First week in October and it's still mild enough during the day, though the nights are rather chilly. The bulwarks have several layers of varnish and the last coats of paint are applied to the hull. There's plenty of tidying up and sorting through all the tools to take home for winter projects in Derbyshire.
Finally we tie down the tent as best we can and hope there's not too many storms before the Spring.
Before the bulwarks can be varnished, several hundred bungs must be made, glued in place and sanded off. It’s beginning to be a race against the weather as we get out extra blankets at night as October approaches.
28 September finds us driving back to Derbyshire for a meeting with the architects about the ‘other project’ . . .
We return on 1 October as the weather looks set fair for a week or so to finish varnishing the bulwarks and wrap her up well before winter sets in properly.
We bring the restored gaff spar back down from Derbyshire, on the roof of the van. A gaff on top did get a few strange looks from other motorists at the service area when we stopped for a coffee!
The new bowsprit, made at Larkmans by James, is now hoisted up onto the deck for safe storage over the winter. James is still working on the boom, which will be ready in the Spring.
The weather for the first week in October is mild and ideal for finishing the varnish and painting.
The final task before painting the deck and topsides is the capping rail, to be made from the remaining iroko - but will there be enough? Steve starts with the most challenging section, the counter stern, one curved piece made from four sections. It takes two to manoeuvre it through the plane and needs some careful balancing for finishing off!
Once in place, the end is in sight - eight scarfed pieces, four on each side, and after a couple of days deluge, the weather fortunately takes a turn for the better. All goes well until the last two sections, the remaining planks aren't wide enough for the curve. Steve experiments with gluing two pieces together. After a night out to dry, they're deemed unsuitable as the join will show - so it's back to Thorogoods on Monday 26 September for more iroko and, on Tuesday, the capping rail is complete.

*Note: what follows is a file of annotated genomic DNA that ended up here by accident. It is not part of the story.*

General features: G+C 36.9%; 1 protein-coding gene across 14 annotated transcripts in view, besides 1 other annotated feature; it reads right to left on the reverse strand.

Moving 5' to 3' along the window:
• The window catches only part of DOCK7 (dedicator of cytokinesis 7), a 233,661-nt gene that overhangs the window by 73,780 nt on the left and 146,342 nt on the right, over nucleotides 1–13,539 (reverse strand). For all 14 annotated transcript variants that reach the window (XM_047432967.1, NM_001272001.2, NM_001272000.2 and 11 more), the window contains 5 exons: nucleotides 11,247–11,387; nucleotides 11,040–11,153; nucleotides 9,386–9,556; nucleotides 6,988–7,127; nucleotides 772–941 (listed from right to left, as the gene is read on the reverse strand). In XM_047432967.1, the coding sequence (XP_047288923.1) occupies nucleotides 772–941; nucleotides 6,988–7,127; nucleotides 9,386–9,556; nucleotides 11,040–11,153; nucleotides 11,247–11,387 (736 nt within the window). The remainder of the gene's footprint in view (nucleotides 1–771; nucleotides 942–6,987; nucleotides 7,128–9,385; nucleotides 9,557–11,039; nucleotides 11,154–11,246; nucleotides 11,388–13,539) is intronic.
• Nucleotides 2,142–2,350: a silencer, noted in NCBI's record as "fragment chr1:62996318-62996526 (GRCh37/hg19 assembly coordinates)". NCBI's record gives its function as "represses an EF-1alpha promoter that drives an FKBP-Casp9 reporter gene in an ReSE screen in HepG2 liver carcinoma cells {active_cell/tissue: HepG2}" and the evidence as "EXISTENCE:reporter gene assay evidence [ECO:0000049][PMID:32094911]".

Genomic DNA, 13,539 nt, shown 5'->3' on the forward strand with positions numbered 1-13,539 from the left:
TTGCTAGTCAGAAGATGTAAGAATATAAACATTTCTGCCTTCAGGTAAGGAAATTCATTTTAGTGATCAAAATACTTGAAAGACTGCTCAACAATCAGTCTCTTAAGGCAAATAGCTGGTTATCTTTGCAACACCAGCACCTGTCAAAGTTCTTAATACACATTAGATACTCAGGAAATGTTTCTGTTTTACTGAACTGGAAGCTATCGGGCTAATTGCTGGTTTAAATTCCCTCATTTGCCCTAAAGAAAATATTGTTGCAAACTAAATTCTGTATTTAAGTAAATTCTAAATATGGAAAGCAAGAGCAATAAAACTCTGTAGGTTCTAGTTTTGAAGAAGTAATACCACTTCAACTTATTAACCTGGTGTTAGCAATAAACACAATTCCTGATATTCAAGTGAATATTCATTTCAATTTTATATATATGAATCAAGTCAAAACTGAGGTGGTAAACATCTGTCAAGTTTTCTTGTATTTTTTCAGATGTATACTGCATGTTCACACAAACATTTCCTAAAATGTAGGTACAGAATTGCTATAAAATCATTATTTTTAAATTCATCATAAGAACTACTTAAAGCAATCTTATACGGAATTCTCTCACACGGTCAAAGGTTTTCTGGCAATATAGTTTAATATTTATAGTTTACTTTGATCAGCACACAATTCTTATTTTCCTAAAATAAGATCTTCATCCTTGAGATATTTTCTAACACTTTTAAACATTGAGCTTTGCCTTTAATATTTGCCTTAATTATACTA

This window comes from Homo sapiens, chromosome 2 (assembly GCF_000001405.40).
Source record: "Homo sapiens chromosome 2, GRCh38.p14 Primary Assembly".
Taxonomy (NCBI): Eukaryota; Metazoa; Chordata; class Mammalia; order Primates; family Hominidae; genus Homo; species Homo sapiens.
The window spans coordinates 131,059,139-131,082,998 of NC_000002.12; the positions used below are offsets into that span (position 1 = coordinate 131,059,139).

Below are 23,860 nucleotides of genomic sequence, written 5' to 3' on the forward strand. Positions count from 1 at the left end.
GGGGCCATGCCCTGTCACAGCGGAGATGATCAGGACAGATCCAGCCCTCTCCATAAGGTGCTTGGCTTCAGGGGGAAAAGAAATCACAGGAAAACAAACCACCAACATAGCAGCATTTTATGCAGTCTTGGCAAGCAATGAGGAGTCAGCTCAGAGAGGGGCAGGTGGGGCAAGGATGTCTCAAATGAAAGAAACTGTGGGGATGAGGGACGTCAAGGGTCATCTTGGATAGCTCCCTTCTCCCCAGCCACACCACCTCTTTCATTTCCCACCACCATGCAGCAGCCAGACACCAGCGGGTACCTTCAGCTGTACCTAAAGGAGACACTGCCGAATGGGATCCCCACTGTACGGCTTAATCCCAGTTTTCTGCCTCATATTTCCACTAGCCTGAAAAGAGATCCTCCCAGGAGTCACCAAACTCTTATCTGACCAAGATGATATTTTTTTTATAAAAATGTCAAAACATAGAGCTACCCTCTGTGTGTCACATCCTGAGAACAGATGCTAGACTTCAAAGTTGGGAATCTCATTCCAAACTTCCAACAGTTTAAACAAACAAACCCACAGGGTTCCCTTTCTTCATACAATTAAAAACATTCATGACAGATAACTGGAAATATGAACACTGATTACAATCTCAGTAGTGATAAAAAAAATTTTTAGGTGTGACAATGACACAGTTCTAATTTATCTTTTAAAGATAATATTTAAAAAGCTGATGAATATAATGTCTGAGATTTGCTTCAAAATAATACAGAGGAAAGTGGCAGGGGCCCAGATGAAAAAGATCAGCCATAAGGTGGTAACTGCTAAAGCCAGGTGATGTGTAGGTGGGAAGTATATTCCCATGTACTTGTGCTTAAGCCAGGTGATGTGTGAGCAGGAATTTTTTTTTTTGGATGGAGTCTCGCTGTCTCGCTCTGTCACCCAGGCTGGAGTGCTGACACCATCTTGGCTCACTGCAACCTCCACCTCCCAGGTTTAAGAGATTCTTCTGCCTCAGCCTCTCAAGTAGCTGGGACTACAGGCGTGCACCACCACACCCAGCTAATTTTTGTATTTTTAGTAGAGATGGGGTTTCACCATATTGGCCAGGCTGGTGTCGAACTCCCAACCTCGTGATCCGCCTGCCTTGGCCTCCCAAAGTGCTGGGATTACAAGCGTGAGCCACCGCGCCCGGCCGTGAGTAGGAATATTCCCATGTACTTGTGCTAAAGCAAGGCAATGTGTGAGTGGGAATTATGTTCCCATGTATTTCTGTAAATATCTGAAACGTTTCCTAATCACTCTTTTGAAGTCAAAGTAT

On Sunday, Steve decides the final two pieces of capping rail may not be good enough, so wants to wait until Monday when Thorogoods will be open . . . so what can we do to avoid wasting the day?
As it will never be seen, Steve suggests Bev may like to paint below the waterline with Primocon, so at least that is ready for the winter . . . the deal is that he will sand it down and she’ll do the painting.
We really do need to tidy up the site around the tent as we see the end of the project in sight. All four sides are littered with a mixture of usable timber along with a range of waste materials and bits and pieces that 'might come in useful'.
As the Tidemill is returning to a state of tidiness, we're keen to play our part, and are told to create a pile of wood for burning beside the new mound. Beverley sets about moving timber, creating two sticked piles of usable planks, the final set of 'templates' and quite a large pile for a bonfire!As Autumn approaches, we have to decide how to secure the boat, and tent, for the winter. There's plenty of discussions with Tidemill staff, and others, about whether to dismantle the tent or leave it 'in situ' as a workshop for the Spring.
We decide on leaving it up with the scaffold well secured. The fabric is so fragile it provides limited protection against heavy rain - however, we hope to have the hull and deck painted and varnished by early October and can set up an 'inner tent' for protection.
Once the counter bulwarks are in place, it's time to think about replacements for the port and starboard sides, and the capping rail.
After careful measuring, a stock of iroko is purchased from Thorogoods, sufficient for the new bulwarks as well as the capping rail. It's all sticked up ready, beside the tent . . . but what's the best way to secure the new bulwarks to the deck?
After much discussion, with various people, and several mock-ups and drawings, Steve starts production of 14 stanchions to sit neatly beneath the capping rail.